Zero tolerance for the boring and stupid

******Seriously dudes, this is normal for me. I keep having people run up and be like “What is wrong with you!” And honestly, I’m perfectly fine. I was fucked up for four years, but people assumed that was normal. Pretty fucking sick that. Anyway, introversion is NOT the same as shyness or being scared, it’s just a natural process in doing intensive creative work. But obviously what I say doesn’t matter to a lot of people, so here’s a globe and mail article.*******

Zero tolerance for the boring and stupid
TV on the Radio front man Tunde Adebimpe says to really create you must spend a lot of time alone — and behave like you’re 15

SIMONA RABINOVITCH

Special to The Globe and Mail

MONTREAL — TV on the Radio’s Tunde Adebimpe sits in the venue dressing room hours before these next-big-thing Brooklyn art-rockers hit the Montreal stage. Wearing jeans and oversized tortoiseshell glasses, wrapped in a hooded sweatshirt, he comes across as unpretentious, genuine and secret-weapon charismatic. Meet the front man of a musically undefined band making it on its own creative terms.

“The older I get, my tolerance level for things that are boring or cruel or stupid just goes down more and more and more,” the 32-year old says. “Any sort of lifestyle that will surpass that is what I’m aiming for.”

So far, so good. Music authority Spin magazine pronounced TVOTR’s second full-length disc, Return to Cookie Mountain, as album of the year for 2006. Fan David Bowie makes a cameo. The band also made headlines with the Internet release of Dry Drunk Emperor, a song protesting the governmental response to hurricane Katrina.

For TV on the Radio, imagination rules and all forms of self-expression, political and personal, are connected and essential to growth. In fact, Adebimpe told Spin that Return to Cookie Mountain was “about change through imagination put into action.”
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Like his bandmates, Nigerian-born Adebimpe is committed to producing and consuming art in various incarnations. He moonlights as an actor, visual artist and stop-motion animator trained at New York University. (He directed the Pin music video for fellow Brooklynites the Yeah Yeah Yeahs, and once worked as an animator on MTV’s Celebrity Deathmatch.) “There are some things that the only way to confront them, for me, is by making something, whether it’s on a piece of paper, or in song form. You go through something and you get to document it,” says Adebimpe, his long, caterpillar-like fingers gesturing to a sketchbook on the table. He grins. “I doodle all the time.”

TV on the Radio was born around 2001 when Adebimpe, broke and living in a Brooklyn loft, met struggling producer David Sitek, also a painter, blogger, and photographer. (Sitek now produces for TVOTR and bands such as Massive Attack, Liars and the Yeah Yeah Yeahs.) The duo experimented with four-track recordings and performing in local bars, doing weird stuff like handing out instruments to the audience and beatboxing — the latter of which they still do, and well. They eventually recruited guitarist and songwriter Kyp Malone (who also acts and takes photographs), then drummer Jaleel Bunton and bassist Gerard Smith, a former flamenco-guitar busker on the New York subway.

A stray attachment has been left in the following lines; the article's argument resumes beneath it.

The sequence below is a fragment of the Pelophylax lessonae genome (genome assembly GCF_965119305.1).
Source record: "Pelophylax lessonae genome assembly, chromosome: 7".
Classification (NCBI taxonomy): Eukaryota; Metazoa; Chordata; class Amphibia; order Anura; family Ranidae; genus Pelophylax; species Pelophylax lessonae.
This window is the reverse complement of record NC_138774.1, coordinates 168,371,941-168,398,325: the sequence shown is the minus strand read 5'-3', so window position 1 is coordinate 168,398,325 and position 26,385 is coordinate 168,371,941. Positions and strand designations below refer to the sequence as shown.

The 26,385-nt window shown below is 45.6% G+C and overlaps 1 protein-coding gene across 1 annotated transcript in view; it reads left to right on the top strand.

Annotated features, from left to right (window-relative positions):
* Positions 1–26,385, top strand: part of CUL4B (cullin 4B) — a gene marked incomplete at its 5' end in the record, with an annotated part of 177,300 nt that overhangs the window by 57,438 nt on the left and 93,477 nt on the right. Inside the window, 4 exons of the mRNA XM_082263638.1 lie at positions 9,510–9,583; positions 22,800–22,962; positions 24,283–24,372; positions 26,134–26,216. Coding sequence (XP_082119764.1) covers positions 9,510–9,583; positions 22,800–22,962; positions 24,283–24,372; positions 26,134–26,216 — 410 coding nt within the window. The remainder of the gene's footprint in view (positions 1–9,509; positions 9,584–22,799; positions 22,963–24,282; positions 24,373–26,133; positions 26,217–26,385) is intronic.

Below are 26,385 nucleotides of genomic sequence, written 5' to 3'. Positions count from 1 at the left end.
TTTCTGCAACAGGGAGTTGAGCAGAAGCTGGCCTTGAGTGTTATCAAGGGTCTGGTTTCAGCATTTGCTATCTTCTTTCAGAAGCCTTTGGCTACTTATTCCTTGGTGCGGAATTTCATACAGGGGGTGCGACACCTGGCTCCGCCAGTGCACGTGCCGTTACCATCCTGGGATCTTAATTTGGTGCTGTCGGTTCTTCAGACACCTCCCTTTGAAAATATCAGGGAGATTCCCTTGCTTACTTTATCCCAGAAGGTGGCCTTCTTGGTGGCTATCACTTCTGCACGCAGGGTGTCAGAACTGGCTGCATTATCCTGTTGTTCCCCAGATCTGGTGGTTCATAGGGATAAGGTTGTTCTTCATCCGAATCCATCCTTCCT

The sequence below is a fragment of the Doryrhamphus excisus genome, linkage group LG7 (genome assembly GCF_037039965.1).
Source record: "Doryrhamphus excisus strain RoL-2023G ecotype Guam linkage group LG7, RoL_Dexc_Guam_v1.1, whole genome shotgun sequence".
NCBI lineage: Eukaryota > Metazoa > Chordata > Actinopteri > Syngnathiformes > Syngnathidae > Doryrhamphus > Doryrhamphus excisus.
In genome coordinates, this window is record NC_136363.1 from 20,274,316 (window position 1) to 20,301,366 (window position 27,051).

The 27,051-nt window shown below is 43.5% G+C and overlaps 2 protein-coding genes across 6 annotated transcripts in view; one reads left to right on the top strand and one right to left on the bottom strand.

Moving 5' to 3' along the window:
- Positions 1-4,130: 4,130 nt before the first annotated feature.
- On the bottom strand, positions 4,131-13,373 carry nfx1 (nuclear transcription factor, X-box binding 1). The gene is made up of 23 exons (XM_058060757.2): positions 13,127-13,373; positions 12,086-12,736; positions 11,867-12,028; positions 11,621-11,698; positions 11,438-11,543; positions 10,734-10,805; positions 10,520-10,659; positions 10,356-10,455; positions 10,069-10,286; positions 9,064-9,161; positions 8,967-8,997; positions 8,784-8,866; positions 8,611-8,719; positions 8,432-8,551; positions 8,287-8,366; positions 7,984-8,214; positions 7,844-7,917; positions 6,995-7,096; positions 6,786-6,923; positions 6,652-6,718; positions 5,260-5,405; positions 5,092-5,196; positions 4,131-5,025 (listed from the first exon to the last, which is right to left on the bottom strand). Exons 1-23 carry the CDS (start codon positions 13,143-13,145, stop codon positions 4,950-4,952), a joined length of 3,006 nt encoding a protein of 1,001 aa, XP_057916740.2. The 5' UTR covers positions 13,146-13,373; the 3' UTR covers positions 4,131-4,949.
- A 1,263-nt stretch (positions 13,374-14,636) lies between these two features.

With two film projects and a book of paintings in the works, Adebimpe says that different art forms stimulate different insecurities. “When I make paintings and comics, I’m a lot less worried about if anyone gets it. With music, especially with lyrics, you find yourself looking at words on paper that might be touchstones for you but could be completely meaningless to somebody else.”

He chuckles. “I’d like to test that theory, like completely and totally, by just writing and not worrying about it. I know what the fear is with that, too; it could just be total gibberish, but then, gibberish is . . . well, I’ve definitely been moved by things that later someone told me, ‘Nah, it’s just words; I was just rhyming.’ ” The real question is, how can someone so analytical and self-aware maintain such a direct connection to the figurative playground that art comes from? Damned if Adebimpe knows. But he’s learned it has something to do with perspective; with seeing the world with a sense of wonder.

“Most people I’ve really admired have told me that the way they respond to the world emotionally probably hasn’t changed since they were about 15.”

Solitude is another necessity. “Even when I’m doing a million things, I have to take that time to just, honestly, do nothing. To lie on your back and think about things — and then turn them into something else.”

This theory was recently validated when he saw director David Lynch speak in a bookstore. “He said something so simple, but it was great to hear someone whose stuff you like so much say it; that the creative life requires a lot of being alone, and even if you’re not calling it a creative life, if you’re a person who needs to be alone so you can function on a daily basis, so you can process things. That’s the hardest thing to get people who are close to you to understand.”

Has Adebimpe experienced that personally? “Yeah, totally,” he says with a laugh. “I can show you the crash-and-burn marks from about four different times when it was like, ‘I love you, but I guess I love the potential me more than I love your idea of how we should be a two-headed beast.’ “

On stage, this beast has five heads. Flanked by Malone and Sitek (who is stone-faced behind horn-rimmed glasses, wind chimes dangling from his guitar), Adebimpe is dancing it up free and uninhibited, lost in the storm of music and noise. A few songs in, the guys are drenched in sweat and wipe it off with locker-room towels. Grinning, Adebimpe swings a towel over his head and tosses it into the screaming crowd: part camp, part charisma, all rock ‘n’ roll.

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